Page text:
Accessing New York City’s broken transit system will soon be a bit more convenient. On Monday, the MTA announced its intention to replace MetroCards with electronic payments within the next six years. The first phase of the plan is set to begin in late 2019, when 500 subway turnstiles and 600 buses will be equipped with technology that will allow riders to pay their fare by waving their phones or bank cards at a reader. All subway stations and buses are supposed to have the new equipment by 2020. MetroCard dispensers and readers will remain usable until they are retired in 2023.
MTA officials told the New York Times that people will be able to make payments “through apps like Apple Pay, Android Pay and Samsung Pay,” as well as with credit and debit cards; the MTA plans to start issuing its own card in 2021. Cubic Transportation Systems, which created the MetroCard and London’s Oyster card, will be responsible for installing the new system, which will eventually include the Long Island Railroad and the Metro-North.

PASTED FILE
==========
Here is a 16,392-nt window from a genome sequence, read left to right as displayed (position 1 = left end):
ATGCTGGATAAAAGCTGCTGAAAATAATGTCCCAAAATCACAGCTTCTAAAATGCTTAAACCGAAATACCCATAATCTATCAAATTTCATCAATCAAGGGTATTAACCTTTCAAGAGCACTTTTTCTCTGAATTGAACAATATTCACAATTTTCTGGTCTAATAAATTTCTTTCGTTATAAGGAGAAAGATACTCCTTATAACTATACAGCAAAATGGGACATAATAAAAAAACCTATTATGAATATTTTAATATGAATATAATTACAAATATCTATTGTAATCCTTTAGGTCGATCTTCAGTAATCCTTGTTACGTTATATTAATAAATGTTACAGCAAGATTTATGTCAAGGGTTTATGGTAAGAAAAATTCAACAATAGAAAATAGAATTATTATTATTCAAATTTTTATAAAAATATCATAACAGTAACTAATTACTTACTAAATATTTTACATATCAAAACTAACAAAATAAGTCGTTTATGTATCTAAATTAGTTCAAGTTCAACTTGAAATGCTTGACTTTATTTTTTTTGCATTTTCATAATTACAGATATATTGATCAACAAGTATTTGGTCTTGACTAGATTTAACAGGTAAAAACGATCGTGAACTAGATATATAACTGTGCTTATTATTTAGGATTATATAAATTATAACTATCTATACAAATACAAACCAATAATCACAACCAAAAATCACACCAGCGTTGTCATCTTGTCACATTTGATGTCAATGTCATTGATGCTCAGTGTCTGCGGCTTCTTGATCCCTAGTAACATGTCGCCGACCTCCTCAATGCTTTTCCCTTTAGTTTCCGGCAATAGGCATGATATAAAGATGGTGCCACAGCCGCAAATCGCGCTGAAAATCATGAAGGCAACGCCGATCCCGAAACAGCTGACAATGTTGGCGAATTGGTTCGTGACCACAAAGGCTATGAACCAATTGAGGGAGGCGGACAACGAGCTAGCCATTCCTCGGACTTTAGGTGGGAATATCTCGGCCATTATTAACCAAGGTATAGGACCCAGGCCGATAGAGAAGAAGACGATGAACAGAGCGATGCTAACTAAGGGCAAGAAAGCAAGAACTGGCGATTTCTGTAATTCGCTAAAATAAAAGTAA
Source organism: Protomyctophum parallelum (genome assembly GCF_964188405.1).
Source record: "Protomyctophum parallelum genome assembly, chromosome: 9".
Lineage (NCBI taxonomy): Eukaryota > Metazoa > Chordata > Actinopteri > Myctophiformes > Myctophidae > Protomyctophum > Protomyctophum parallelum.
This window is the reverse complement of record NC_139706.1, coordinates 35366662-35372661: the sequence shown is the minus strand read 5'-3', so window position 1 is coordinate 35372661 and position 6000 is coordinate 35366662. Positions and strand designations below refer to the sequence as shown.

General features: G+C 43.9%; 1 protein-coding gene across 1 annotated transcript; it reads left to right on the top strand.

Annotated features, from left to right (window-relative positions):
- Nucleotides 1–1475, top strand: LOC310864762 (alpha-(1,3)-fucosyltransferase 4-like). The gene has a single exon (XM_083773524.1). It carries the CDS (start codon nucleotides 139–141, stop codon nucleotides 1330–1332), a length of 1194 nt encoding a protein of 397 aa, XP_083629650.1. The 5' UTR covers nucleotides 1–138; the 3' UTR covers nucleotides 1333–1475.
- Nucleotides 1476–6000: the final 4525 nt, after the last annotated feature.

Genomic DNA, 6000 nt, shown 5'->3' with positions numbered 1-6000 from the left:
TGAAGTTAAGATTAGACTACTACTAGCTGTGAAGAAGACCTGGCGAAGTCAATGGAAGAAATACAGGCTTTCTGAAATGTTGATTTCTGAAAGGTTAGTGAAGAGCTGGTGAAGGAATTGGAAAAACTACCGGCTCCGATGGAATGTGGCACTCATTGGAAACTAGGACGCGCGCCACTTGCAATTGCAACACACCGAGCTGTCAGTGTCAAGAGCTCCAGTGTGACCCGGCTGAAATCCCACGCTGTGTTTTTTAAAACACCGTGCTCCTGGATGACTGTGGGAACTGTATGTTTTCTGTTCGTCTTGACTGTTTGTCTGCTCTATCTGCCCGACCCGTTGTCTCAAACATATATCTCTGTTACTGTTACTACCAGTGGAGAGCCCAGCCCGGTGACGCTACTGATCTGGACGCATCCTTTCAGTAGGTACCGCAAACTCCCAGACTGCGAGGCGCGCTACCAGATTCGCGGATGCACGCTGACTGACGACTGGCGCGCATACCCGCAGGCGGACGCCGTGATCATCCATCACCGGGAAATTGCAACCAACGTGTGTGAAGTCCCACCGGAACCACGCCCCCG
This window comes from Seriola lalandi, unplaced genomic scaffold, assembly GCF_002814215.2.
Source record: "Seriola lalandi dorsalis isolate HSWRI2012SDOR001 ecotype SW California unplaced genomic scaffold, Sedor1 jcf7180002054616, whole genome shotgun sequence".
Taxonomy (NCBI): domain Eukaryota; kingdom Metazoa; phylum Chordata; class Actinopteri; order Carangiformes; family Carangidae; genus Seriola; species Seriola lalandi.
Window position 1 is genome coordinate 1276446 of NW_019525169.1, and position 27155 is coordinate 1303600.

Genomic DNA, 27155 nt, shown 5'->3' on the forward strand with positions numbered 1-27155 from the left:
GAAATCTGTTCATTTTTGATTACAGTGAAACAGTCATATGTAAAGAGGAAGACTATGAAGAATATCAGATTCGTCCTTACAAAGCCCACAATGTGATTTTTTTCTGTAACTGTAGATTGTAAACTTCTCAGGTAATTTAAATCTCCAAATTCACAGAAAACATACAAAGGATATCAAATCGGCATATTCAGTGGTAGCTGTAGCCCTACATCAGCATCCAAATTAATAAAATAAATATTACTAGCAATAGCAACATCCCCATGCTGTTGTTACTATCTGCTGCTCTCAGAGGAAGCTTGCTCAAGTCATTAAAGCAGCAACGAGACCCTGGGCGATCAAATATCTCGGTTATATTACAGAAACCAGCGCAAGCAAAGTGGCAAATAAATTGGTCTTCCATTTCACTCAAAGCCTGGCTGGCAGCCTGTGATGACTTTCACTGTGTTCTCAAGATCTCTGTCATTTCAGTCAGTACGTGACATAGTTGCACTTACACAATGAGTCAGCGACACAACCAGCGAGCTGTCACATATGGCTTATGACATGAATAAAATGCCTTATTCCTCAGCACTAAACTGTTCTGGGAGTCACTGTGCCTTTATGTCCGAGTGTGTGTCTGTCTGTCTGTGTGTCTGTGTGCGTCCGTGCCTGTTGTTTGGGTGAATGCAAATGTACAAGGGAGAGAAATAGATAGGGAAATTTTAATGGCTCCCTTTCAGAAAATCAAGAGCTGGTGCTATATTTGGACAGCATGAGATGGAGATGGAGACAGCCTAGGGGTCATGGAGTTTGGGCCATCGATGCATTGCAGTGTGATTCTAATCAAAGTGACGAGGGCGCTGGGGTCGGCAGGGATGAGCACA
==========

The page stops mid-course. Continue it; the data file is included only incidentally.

“There’s so many good reasons to do this, I don’t know where to start,” MTA board member Andrew Albert told the New York Daily News. “You won’t have to pay employees to clean the turnstiles, you won’t have to be stuck behind someone who doesn’t know exactly the right way to swipe.” According to MTA head Joe Lhota, “Another potential advantage was that fare readers could be installed near the back doors on buses to ‘allow for all-door boarding.’ That would let buses pull away from bus stops sooner than they do now, reducing travel times.” And, of course, there will be no more waiting in line to refill your MetroCard every month.